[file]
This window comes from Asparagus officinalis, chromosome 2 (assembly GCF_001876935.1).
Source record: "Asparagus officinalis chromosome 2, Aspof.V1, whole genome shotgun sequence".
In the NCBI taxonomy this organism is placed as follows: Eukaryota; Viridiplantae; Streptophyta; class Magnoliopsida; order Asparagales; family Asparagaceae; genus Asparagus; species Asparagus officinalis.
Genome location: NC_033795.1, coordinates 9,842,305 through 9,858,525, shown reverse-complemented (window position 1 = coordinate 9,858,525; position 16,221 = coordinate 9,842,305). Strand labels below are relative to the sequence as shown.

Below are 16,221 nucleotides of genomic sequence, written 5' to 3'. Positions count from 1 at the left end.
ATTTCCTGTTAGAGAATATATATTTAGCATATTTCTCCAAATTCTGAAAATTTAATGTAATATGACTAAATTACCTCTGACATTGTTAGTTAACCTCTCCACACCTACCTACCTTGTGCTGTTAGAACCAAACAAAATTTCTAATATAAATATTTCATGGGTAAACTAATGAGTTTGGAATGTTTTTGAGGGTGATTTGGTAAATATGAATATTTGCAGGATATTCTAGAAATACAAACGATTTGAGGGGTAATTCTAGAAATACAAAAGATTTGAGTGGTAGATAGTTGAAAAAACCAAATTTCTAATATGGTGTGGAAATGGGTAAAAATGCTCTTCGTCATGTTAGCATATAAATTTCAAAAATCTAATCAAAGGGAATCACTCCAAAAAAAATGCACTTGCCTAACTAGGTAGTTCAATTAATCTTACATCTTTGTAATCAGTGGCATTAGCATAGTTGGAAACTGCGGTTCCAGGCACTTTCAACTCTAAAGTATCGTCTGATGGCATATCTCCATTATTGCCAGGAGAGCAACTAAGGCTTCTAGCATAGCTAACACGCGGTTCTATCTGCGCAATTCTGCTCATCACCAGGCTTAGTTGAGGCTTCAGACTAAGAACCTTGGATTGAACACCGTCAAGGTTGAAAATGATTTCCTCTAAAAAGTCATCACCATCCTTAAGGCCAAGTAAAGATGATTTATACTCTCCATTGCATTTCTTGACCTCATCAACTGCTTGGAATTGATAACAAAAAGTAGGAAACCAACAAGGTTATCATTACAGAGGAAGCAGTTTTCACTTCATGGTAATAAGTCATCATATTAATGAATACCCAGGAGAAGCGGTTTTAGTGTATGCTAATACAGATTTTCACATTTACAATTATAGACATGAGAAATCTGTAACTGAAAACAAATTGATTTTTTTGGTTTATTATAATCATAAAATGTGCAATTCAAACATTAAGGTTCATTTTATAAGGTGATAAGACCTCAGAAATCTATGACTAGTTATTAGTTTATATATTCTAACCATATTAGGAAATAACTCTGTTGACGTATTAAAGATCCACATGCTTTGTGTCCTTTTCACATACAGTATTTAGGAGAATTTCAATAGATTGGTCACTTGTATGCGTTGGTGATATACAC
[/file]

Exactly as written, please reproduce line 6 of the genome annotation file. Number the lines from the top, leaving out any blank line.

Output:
ATTTCCTGTTAGAGAATATATATTTAGCATATTTCTCCAAATTCTGAAAATTTAATGTAATATGACTAAATTACCTCTGACATTGTTAGTTAACCTCTCCACACCTACCTACCTTGTGCTGTTAGAACCAAACAAAATTTCTAATATAAATATTTCATGGGTAAACTAATGAGTTTGGAATGTTTTTGAGGGTGATTTGGTAAATATGAATATTTGCAGGATATTCTAGAAATACAAACGATTTGAGGGGTAATTCTAGAAATACAAAAGATTTGAGTGGTAGATAGTTGAAAAAACCAAATTTCTAATATGGTGTGGAAATGGGTAAAAATGCTCTTCGTCATGTTAGCATATAAATTTCAAAAATCTAATCAAAGGGAATCACTCCAAAAAAAATGCACTTGCCTAACTAGGTAGTTCAATTAATCTTACATCTTTGTAATCAGTGGCATTAGCATAGTTGGAAACTGCGGTTCCAGGCACTTTCAACTCTAAAGTATCGTCTGATGGCATATCTCCATTATTGCCAGGAGAGCAACTAAGGCTTCTAGCATAGCTAACACGCGGTTCTATCTGCGCAATTCTGCTCATCACCAGGCTTAGTTGAGGCTTCAGACTAAGAACCTTGGATTGAACACCGTCAAGGTTGAAAATGATTTCCTCTAAAAAGTCATCACCATCCTTAAGGCCAAGTAAAGATGATTTATACTCTCCATTGCATTTCTTGACCTCATCAACTGCTTGGAATTGATAACAAAAAGTAGGAAACCAACAAGGTTATCATTACAGAGGAAGCAGTTTTCACTTCATGGTAATAAGTCATCATATTAATGAATACCCAGGAGAAGCGGTTTTAGTGTATGCTAATACAGATTTTCACATTTACAATTATAGACATGAGAAATCTGTAACTGAAAACAAATTGATTTTTTTGGTTTATTATAATCATAAAATGTGCAATTCAAACATTAAGGTTCATTTTATAAGGTGATAAGACCTCAGAAATCTATGACTAGTTATTAGTTTATATATTCTAACCATATTAGGAAATAACTCTGTTGACGTATTAAAGATCCACATGCTTTGTGTCCTTTTCACATACAGTATTTAGGAGAATTTCAATAGATTGGTCACTTGTATGCGTTGGTGATATACAC